We're seeing a shaking out of design precepts, largely driven by "what works (for commerce sites)?" This is of tremendous value to both the company and the consumer. We all pretty much know how to buy stuff over the counter. It has taken some time to figure out how to buy stuff via the Web, and have confidence in the transaction. In terms of GOOG (Amazon, eBay and others) working to standardize the transaction process, this is progress.

Granted, it may not work out to be particularly attractive from an artistic point of view.

On the other hand, technology constantly moves ahead. There are new vistas available to us to exploit; new stuff is possible that wasn't possible even a few months ago. So the 'standards', such as they are now, will have to change and modify to accommodate the new opportunities. And so the design will evolve too.

Bill F

Entrepreneur

Remember the static endless scrolling pages of the mid/late 1990's. With the occassional action .gif that annoyingly repeated itself every 3 seconds ? Looking back , by todays standards those were boring. Just like 5 years from now, we will look back to tdoay and saw 'eh- boing'.
NO, I see your point about the templating but that will always be evolving and get pushed back out of the views eyes because it is boring. The creative side of things will always prevail and be the first thing viewers see.
If something is built and marketed for a specific demographic, that is being done bc that is what that demographic wants, and therefore they would not be bored.


Scott Clark

Web Business Strategist / Web Marketing Expert

I watched Douglas Bowman's departure with interest. A few thoughts.

If the data has proven that the majority are more likely to accomplish a goal using a certain design, even if it is "boring" on static observation, paid designers have a responsibility to include that information in their decisions. They need to justify alternatives not on their own ego-driven goals but on the goals of the organization. That justification may be "boredom is driving people away" or it might be "when we moved the menu our conversions dived."

Justifications of all types can exist and the tables get tipped towards edginess and experimentation. We may think that Oakley's website is tricky to use and hard to read, but the coolness of the brand is how we justify the purchase. If the site weren't edgy-cool, we would possibly come to our senses and buy the $35 shades instead.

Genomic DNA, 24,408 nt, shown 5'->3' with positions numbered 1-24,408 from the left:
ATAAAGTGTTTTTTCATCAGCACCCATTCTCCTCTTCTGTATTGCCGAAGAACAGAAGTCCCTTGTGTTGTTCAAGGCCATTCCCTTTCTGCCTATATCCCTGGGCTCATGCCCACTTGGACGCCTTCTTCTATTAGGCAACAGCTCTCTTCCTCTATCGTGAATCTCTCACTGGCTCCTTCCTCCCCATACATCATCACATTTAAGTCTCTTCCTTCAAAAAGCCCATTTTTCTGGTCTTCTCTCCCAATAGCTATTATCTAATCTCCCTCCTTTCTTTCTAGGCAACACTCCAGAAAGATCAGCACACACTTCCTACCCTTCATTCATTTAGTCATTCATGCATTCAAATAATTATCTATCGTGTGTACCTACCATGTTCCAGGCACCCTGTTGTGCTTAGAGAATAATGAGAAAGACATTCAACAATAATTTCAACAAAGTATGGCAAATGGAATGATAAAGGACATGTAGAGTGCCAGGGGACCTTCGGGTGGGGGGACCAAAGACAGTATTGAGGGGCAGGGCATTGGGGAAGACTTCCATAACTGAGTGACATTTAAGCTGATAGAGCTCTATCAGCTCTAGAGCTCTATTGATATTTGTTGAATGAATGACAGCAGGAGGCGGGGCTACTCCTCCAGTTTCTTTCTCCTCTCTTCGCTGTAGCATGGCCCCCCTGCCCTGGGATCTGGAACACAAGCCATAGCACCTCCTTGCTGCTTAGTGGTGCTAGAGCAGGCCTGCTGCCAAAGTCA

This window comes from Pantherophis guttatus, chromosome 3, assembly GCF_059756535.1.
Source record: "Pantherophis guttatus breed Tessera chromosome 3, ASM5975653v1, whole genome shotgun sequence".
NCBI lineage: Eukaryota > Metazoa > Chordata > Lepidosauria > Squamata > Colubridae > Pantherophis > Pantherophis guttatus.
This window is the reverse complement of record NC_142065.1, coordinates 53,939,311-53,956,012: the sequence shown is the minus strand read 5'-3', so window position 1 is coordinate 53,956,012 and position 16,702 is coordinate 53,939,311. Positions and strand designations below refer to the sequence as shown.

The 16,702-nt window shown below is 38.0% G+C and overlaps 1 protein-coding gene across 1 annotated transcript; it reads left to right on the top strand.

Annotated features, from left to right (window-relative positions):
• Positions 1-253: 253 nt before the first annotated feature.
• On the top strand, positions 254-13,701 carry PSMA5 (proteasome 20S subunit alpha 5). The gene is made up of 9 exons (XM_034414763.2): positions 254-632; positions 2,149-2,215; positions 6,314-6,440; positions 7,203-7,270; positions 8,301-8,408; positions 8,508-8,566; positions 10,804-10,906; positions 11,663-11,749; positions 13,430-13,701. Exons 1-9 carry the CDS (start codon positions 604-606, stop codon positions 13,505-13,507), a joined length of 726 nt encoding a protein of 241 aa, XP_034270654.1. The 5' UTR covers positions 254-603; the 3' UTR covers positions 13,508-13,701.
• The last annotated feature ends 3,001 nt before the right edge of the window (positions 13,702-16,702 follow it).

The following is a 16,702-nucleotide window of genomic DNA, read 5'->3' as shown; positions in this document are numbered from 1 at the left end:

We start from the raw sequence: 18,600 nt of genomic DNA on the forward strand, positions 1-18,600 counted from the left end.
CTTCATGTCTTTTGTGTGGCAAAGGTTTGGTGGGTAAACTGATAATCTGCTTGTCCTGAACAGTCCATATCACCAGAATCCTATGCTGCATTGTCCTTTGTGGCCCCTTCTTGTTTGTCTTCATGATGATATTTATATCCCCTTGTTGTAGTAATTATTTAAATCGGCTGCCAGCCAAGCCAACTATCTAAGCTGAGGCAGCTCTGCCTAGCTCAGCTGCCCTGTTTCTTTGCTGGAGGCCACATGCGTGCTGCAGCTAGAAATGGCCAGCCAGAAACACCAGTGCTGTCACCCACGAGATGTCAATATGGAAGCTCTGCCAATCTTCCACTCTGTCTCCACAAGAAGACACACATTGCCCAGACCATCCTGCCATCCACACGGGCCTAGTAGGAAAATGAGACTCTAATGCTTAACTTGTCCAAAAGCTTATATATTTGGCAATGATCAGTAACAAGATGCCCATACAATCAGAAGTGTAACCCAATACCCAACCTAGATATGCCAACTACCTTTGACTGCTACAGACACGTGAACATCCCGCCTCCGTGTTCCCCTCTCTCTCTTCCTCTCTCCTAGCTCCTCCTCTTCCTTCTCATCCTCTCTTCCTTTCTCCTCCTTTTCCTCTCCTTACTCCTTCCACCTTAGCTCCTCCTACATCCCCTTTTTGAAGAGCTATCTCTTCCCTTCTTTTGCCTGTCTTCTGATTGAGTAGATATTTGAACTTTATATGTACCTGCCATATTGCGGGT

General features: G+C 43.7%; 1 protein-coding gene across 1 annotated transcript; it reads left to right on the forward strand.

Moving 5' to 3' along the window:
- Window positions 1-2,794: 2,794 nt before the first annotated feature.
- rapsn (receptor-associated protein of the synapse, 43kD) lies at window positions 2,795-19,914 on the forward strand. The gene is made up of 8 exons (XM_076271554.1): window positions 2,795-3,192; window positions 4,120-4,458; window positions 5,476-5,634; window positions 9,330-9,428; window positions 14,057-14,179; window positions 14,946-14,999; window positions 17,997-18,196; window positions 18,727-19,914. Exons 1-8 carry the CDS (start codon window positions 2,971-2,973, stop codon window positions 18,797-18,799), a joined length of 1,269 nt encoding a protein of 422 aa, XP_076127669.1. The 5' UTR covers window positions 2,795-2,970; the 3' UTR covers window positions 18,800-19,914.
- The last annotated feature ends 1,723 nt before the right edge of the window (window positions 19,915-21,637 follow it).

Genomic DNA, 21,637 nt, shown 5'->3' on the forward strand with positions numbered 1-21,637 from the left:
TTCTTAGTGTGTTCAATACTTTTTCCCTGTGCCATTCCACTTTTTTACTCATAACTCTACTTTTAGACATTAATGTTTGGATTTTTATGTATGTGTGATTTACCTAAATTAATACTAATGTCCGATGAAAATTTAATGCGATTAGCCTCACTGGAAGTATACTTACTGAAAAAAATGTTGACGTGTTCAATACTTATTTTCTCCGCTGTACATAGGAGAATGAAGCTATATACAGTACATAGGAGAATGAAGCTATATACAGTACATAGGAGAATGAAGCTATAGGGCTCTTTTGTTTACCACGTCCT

Douglas Bowman's discovered that Google was not like Oakley or other design temples. Google is a place to get things done so their "usability template," if it exists, is defined very differently.
Links:

* http://www.useit.com/alertbox/genius-designers.html
* http://www.buzzmaven.com/2008/05/web-designers-vs-seo.html
* http://www.buzzmaven.com/2007/06/testing-designs-and-designers-testing.html


Brendon Scott

Owner of www.seoassassin.co.uk/blog

Designers need to get the hell over themselves. No-one (apart from other designers) cares about how "beautiful" a site is, just whether it allows us to get what we want from it. The point about books is well made; how much less visually exciting can the content get? If it makes them happy, let them play with the covers. Minds like that should not be left unoccupied, for all our sakes. They should never be allowed to think that they are actually contributing, however.

Don't get me wrong, art and design have a place and function in society, and important ones, but so do sewage lines

"Remove all subjectivity and just look at the data...And that data eventually becomes a crutch for every decision" Well, yeah, because looking at real world data and acting on it just isn't really working out for Google to this point, is it?

To quote Oscar Wilde "All art is quite useless". Well said, that man. Design is something that gets added to things that don't matter - but nobody let on to the designers, it would just upset them